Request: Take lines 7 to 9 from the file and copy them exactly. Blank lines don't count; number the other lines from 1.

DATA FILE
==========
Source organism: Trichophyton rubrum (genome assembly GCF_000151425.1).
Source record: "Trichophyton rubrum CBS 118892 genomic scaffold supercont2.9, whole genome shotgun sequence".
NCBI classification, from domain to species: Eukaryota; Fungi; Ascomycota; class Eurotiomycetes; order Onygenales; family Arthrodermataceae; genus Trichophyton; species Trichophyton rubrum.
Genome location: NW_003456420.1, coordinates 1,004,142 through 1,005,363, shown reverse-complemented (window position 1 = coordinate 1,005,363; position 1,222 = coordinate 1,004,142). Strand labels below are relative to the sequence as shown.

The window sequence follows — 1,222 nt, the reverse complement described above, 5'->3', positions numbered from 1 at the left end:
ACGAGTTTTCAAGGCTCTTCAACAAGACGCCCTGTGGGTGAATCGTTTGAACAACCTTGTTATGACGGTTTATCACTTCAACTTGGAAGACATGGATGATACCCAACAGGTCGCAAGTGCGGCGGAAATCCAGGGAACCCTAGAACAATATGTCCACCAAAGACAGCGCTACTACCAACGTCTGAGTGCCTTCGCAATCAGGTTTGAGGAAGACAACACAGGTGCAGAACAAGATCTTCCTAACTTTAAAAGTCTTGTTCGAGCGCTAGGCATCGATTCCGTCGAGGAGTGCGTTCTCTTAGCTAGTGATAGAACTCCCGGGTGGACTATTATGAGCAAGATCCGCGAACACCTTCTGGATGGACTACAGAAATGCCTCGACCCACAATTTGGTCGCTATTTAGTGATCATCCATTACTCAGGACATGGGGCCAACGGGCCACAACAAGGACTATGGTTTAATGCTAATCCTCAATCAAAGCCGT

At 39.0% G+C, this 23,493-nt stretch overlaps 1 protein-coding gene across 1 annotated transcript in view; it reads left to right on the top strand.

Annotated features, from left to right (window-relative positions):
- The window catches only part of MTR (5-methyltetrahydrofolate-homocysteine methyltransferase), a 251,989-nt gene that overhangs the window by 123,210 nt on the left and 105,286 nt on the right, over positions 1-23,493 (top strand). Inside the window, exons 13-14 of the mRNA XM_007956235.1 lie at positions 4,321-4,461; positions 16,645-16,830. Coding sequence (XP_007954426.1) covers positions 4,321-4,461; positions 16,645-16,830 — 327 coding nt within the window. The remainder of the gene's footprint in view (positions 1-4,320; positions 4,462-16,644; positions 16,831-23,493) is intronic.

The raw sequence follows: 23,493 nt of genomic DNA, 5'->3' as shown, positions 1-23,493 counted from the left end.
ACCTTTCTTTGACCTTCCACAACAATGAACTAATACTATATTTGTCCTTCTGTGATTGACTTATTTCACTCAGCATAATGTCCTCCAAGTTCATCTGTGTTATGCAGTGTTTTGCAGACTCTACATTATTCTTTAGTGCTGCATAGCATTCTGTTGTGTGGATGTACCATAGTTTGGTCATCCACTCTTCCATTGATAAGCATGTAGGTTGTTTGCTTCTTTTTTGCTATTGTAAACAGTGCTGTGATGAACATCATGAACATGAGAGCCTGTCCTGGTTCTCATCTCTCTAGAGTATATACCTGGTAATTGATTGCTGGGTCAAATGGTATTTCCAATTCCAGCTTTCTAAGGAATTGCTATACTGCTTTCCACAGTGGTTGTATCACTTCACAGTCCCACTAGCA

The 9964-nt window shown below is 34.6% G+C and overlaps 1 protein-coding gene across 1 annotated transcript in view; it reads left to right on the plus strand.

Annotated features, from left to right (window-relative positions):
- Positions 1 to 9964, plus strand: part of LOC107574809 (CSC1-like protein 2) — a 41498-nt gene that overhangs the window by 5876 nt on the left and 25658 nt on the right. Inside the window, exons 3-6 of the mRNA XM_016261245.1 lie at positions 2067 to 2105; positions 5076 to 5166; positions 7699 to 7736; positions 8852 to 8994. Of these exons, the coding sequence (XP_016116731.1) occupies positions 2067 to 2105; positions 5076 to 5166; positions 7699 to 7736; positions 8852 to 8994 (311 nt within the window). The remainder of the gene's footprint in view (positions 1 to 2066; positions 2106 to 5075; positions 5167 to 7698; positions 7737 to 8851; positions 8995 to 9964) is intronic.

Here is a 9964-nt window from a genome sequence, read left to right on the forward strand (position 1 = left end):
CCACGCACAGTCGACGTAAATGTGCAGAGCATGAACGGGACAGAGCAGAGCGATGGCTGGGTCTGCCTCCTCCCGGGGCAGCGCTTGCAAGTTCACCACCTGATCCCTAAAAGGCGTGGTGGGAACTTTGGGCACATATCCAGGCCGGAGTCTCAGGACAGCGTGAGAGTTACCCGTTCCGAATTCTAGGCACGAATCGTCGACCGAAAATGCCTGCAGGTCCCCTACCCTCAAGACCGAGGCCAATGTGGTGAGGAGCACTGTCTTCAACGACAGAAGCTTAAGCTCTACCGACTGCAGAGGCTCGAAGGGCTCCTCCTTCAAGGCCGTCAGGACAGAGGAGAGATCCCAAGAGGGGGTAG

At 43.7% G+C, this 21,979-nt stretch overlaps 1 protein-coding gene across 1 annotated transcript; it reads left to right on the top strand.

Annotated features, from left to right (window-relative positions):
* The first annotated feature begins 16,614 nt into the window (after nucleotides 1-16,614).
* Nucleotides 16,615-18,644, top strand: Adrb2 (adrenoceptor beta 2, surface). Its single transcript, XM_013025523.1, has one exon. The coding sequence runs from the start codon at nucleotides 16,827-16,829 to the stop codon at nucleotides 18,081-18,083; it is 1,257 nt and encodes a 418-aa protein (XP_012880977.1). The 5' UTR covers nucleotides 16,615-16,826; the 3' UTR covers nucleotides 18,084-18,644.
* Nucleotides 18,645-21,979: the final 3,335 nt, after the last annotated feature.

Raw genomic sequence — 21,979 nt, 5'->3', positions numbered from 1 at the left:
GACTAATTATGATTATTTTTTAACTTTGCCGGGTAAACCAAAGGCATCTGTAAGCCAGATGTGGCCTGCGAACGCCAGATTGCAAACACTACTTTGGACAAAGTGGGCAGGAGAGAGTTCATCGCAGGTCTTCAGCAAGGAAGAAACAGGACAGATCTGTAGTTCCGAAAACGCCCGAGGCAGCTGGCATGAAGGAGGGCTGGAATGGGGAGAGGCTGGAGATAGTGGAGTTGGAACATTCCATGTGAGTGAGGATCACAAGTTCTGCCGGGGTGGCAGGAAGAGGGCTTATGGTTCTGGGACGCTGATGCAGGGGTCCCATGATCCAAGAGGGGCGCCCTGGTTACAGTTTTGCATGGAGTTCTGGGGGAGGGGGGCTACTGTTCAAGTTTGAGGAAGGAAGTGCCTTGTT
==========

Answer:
At 39.0% G+C, this 23,493-nt stretch overlaps 1 protein-coding gene across 1 annotated transcript in view; it reads left to right on the top strand.

Annotated features, from left to right (window-relative positions):
- The window catches only part of MTR (5-methyltetrahydrofolate-homocysteine methyltransferase), a 251,989-nt gene that overhangs the window by 123,210 nt on the left and 105,286 nt on the right, over positions 1-23,493 (top strand). Inside the window, exons 13-14 of the mRNA XM_007956235.1 lie at positions 4,321-4,461; positions 16,645-16,830. Coding sequence (XP_007954426.1) covers positions 4,321-4,461; positions 16,645-16,830 — 327 coding nt within the window. The remainder of the gene's footprint in view (positions 1-4,320; positions 4,462-16,644; positions 16,831-23,493) is intronic.